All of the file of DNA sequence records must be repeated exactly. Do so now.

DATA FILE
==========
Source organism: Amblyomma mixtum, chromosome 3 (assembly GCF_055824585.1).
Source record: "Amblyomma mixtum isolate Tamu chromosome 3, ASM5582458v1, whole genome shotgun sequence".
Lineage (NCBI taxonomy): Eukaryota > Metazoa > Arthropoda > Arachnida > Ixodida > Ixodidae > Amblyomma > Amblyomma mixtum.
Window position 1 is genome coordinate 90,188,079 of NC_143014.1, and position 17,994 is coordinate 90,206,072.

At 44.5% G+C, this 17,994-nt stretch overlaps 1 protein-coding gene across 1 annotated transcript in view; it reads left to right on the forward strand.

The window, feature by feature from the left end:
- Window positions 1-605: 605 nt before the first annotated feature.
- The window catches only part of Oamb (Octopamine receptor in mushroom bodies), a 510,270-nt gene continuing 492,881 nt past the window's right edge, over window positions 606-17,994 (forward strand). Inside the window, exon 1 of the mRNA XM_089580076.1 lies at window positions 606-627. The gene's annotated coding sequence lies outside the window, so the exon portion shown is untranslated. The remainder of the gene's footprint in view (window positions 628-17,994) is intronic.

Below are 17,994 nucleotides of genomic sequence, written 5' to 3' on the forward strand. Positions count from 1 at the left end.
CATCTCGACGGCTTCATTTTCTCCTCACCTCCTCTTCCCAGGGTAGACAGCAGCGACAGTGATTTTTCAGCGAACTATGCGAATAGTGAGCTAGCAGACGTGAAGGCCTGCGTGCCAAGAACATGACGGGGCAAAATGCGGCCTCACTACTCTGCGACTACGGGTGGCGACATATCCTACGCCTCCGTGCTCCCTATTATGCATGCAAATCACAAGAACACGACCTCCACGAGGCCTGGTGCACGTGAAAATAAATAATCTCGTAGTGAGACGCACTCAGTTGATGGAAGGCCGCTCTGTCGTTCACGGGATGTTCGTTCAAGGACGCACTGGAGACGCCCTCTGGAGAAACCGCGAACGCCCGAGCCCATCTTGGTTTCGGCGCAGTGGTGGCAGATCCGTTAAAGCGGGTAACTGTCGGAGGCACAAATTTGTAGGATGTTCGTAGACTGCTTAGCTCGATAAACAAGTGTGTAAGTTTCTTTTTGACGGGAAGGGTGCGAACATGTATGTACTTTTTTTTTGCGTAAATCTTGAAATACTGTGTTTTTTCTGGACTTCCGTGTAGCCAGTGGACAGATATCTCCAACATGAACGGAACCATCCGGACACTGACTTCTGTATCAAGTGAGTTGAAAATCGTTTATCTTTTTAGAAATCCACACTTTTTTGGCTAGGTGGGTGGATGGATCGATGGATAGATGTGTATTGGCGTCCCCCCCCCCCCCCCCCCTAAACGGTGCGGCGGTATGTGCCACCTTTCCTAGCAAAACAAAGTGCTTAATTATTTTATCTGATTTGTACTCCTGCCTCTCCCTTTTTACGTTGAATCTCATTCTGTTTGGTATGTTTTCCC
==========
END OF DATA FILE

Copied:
Source organism: Amblyomma mixtum, chromosome 3 (assembly GCF_055824585.1).
Source record: "Amblyomma mixtum isolate Tamu chromosome 3, ASM5582458v1, whole genome shotgun sequence".
Lineage (NCBI taxonomy): Eukaryota > Metazoa > Arthropoda > Arachnida > Ixodida > Ixodidae > Amblyomma > Amblyomma mixtum.
Window position 1 is genome coordinate 90,188,079 of NC_143014.1, and position 17,994 is coordinate 90,206,072.

At 44.5% G+C, this 17,994-nt stretch overlaps 1 protein-coding gene across 1 annotated transcript in view; it reads left to right on the forward strand.

The window, feature by feature from the left end:
- Window positions 1-605: 605 nt before the first annotated feature.
- The window catches only part of Oamb (Octopamine receptor in mushroom bodies), a 510,270-nt gene continuing 492,881 nt past the window's right edge, over window positions 606-17,994 (forward strand). Inside the window, exon 1 of the mRNA XM_089580076.1 lies at window positions 606-627. The gene's annotated coding sequence lies outside the window, so the exon portion shown is untranslated. The remainder of the gene's footprint in view (window positions 628-17,994) is intronic.

Below are 17,994 nucleotides of genomic sequence, written 5' to 3' on the forward strand. Positions count from 1 at the left end.
CATCTCGACGGCTTCATTTTCTCCTCACCTCCTCTTCCCAGGGTAGACAGCAGCGACAGTGATTTTTCAGCGAACTATGCGAATAGTGAGCTAGCAGACGTGAAGGCCTGCGTGCCAAGAACATGACGGGGCAAAATGCGGCCTCACTACTCTGCGACTACGGGTGGCGACATATCCTACGCCTCCGTGCTCCCTATTATGCATGCAAATCACAAGAACACGACCTCCACGAGGCCTGGTGCACGTGAAAATAAATAATCTCGTAGTGAGACGCACTCAGTTGATGGAAGGCCGCTCTGTCGTTCACGGGATGTTCGTTCAAGGACGCACTGGAGACGCCCTCTGGAGAAACCGCGAACGCCCGAGCCCATCTTGGTTTCGGCGCAGTGGTGGCAGATCCGTTAAAGCGGGTAACTGTCGGAGGCACAAATTTGTAGGATGTTCGTAGACTGCTTAGCTCGATAAACAAGTGTGTAAGTTTCTTTTTGACGGGAAGGGTGCGAACATGTATGTACTTTTTTTTTGCGTAAATCTTGAAATACTGTGTTTTTTCTGGACTTCCGTGTAGCCAGTGGACAGATATCTCCAACATGAACGGAACCATCCGGACACTGACTTCTGTATCAAGTGAGTTGAAAATCGTTTATCTTTTTAGAAATCCACACTTTTTTGGCTAGGTGGGTGGATGGATCGATGGATAGATGTGTATTGGCGTCCCCCCCCCCCCCCCCCCTAAACGGTGCGGCGGTATGTGCCACCTTTCCTAGCAAAACAAAGTGCTTAATTATTTTATCTGATTTGTACTCCTGCCTCTCCCTTTTTACGTTGAATCTCATTCTGTTTGGTATGTTTTCCC